Wednesday, March 9, 2011

3G in Mumbai - high prices sour the deal

Airtel finally rolled out their 3G services in Mumbai yesterday and a friend reported getting Vodafone 3G on his cell too. For most of us here, it has been a long and frustrating wait - BSNL users have been enjoying the facility across the country for the last 2-3 months. I think we  have been almost the large major city to get 3G. Of course, Reliance and MTNL have both offered it here for some time.

I have spent today comparing the tariffs of all major operators, and I am frankly a little disappointed. I did not expect unlimited plans given the amount of licence fees that operators have  paid for the spectrum. But I did expect better rates than what are on offer today.

There is a fair degree of parity in the pricing and plans offered by the operators in Mumbai so I am making some broad observations across the board. I do not have data for Vodafone as they are yet to put up the Mumbai tariffs on their website

1) Dearth of attractive prepaid packs

In an earlier post this month, I had mentioned that long duration (6 month/annual) prepaid plans provide a lot of economy in use, and allow you to plan and fine-tune your usage. Well, all the operators have prepaid 3G packs but they are both low volume and low validity (1 day to 30 days). And therefore they are not really economical - the best rate you will get is around Re 1 per MB. MTNL offers slightly better rates, but still with low validity/low volume. Clearly the packs are being offered only as samplers to give people a taste of 3G  rather than as a serious long term subscription option. Hopefully, this will change down the line.

2) Higher data usage is not discounted for postpaid users

Usually, if you are a heavy data user/subscribed to a high volume plan, additional data that you consume will be at a slightly lower rate. Have a look at the MTNL Triband Tariffs. For example, if I am on the MTNL plan Trib-49, I pay Rs. 49 and get 200 MB free per month - I have to pay for additional data usage at the rate of Re.1 per MB. But if I am on a high volume plan DSL-1199 where I get 7GB free data, I pay only 40 paise per MB for additional data usage. No such concession is made for 3G postpaid users. The overage charges are standard irrespective of usage. They vary across networks - for Reliance, the best rate is Rs. 10 per MB and for Airtel it is Rs. 7.5 per MB. What this also means, shockingly, is that post-paid users will be penalised steeply for any additional data consumption. MTNL does best on this front, offering a flat rate of 1p/10KB or Re.1 per MB for additional data consumption.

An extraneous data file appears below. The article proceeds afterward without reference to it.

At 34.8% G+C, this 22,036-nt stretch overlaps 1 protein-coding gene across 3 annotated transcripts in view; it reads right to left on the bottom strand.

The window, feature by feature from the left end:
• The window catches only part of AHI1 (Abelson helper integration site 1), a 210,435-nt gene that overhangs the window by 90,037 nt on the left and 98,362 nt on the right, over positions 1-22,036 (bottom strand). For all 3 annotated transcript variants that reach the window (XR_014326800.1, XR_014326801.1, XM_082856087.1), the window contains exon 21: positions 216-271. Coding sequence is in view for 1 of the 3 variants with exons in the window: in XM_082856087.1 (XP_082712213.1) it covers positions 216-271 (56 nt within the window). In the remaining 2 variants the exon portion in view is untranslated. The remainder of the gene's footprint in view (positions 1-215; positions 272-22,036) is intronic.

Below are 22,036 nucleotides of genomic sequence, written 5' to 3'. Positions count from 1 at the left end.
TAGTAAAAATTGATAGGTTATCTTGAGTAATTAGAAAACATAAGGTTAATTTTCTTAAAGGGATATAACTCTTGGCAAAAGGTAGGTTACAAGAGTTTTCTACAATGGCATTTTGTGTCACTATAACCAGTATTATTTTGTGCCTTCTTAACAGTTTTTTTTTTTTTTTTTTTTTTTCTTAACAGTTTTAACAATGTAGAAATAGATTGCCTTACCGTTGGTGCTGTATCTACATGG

3) No distinction between tethering and non-tethering

It may be early days to think of this, but I notice that the plans offered by operators make no distinction between tethered use (as a modem to your PC) and untethered use (only on your phone or mobile device). Typically, I would expect the rate to be lower if you only plan to use 3G on your phone.

Also we have not yet seen attractive data plans for smartphones like iPhone and Blackberry or for tablets.

4) Fine print on roaming charges?

MTNL has clearly stated that rates are standard across own and roaming networks. Airtel on the other hand, says in the terms and conditions that roaming is possible only on the Airtel network and even then 'Free data usage available in 3G data pack not applicable while roaming. Browsing charges of 30p/20KB will apply." That means that on roaming you would pay upto Rs. 15 per MB.

5) Plans are not download friendly
When you see the tariffs and data volume caps, you realise that the 3G plans are simply not designed for people to freely download music, apps or videos on their phones. Of course, you could argue that a 3G connection is a secondary connection and there are reasonably priced broadband plans for heavy downloading. But smartphone platforms today encourage us to download apps - the experience cannot be delivered without apps. Data rates are currently so prohibitive, that you would have to think before downloading. 

My wishlist for 3G would be;
a) Decent prepaid packs of 20-30 GB with at least 6 month validity, with a pricing of Rs.100-150 per GB
b) Give the option of free/unlimited GPRS connectivity to all 3G post-paid customers, once their allotted volume of 3G download expires. Currently Airtel offers this but only on one Flexi-Shield plan. I would like to see this as a default across all the plans.
c) Operators should have tie-ups for all circles where they do not have the 3G licence to give seamless connectivity at the same rate. I thought that was the point of making us wait for so long - to get those tie ups in place! 
d) The current representation of data (Paise per KB) is extremely confusing to the customer, and there is no standardisation at all. Reliance says 2p/1 KB, Airtel says 15p/20KB etc. It's a headache for me as a consumer to compare them. I think TRAI should mandate that all operators display a standard rate per MB. That would make life easy for all of us.